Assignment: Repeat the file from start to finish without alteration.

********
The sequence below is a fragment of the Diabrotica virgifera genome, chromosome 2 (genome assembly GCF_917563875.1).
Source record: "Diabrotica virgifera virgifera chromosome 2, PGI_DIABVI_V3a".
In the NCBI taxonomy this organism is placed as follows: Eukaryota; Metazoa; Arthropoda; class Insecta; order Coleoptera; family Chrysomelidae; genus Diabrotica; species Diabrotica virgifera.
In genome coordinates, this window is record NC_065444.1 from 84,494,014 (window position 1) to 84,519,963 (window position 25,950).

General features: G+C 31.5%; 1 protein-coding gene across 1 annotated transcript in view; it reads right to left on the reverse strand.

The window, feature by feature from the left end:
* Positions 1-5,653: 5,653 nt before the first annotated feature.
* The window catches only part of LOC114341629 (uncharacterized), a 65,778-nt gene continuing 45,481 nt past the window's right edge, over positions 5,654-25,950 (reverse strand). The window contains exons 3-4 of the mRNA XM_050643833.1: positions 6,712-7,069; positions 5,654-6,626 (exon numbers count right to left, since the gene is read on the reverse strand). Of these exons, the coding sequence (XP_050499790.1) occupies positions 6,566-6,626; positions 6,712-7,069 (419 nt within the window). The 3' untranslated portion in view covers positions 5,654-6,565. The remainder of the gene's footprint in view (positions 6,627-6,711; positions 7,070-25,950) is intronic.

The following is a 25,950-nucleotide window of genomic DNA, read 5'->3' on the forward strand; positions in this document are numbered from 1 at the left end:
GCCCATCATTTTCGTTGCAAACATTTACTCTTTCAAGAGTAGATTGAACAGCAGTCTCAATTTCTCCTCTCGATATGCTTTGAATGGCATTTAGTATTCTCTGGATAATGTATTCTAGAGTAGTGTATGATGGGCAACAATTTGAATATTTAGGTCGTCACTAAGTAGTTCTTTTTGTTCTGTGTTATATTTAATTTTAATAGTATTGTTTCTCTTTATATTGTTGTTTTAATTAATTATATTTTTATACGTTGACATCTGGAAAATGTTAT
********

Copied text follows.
The sequence below is a fragment of the Diabrotica virgifera genome, chromosome 2 (genome assembly GCF_917563875.1).
Source record: "Diabrotica virgifera virgifera chromosome 2, PGI_DIABVI_V3a".
In the NCBI taxonomy this organism is placed as follows: Eukaryota; Metazoa; Arthropoda; class Insecta; order Coleoptera; family Chrysomelidae; genus Diabrotica; species Diabrotica virgifera.
In genome coordinates, this window is record NC_065444.1 from 84,494,014 (window position 1) to 84,519,963 (window position 25,950).

General features: G+C 31.5%; 1 protein-coding gene across 1 annotated transcript in view; it reads right to left on the reverse strand.

The window, feature by feature from the left end:
* Positions 1-5,653: 5,653 nt before the first annotated feature.
* The window catches only part of LOC114341629 (uncharacterized), a 65,778-nt gene continuing 45,481 nt past the window's right edge, over positions 5,654-25,950 (reverse strand). The window contains exons 3-4 of the mRNA XM_050643833.1: positions 6,712-7,069; positions 5,654-6,626 (exon numbers count right to left, since the gene is read on the reverse strand). Of these exons, the coding sequence (XP_050499790.1) occupies positions 6,566-6,626; positions 6,712-7,069 (419 nt within the window). The 3' untranslated portion in view covers positions 5,654-6,565. The remainder of the gene's footprint in view (positions 6,627-6,711; positions 7,070-25,950) is intronic.

The following is a 25,950-nucleotide window of genomic DNA, read 5'->3' on the forward strand; positions in this document are numbered from 1 at the left end:
GCCCATCATTTTCGTTGCAAACATTTACTCTTTCAAGAGTAGATTGAACAGCAGTCTCAATTTCTCCTCTCGATATGCTTTGAATGGCATTTAGTATTCTCTGGATAATGTATTCTAGAGTAGTGTATGATGGGCAACAATTTGAATATTTAGGTCGTCACTAAGTAGTTCTTTTTGTTCTGTGTTATATTTAATTTTAATAGTATTGTTTCTCTTTATATTGTTGTTTTAATTAATTATATTTTTATACGTTGACATCTGGAAAATGTTAT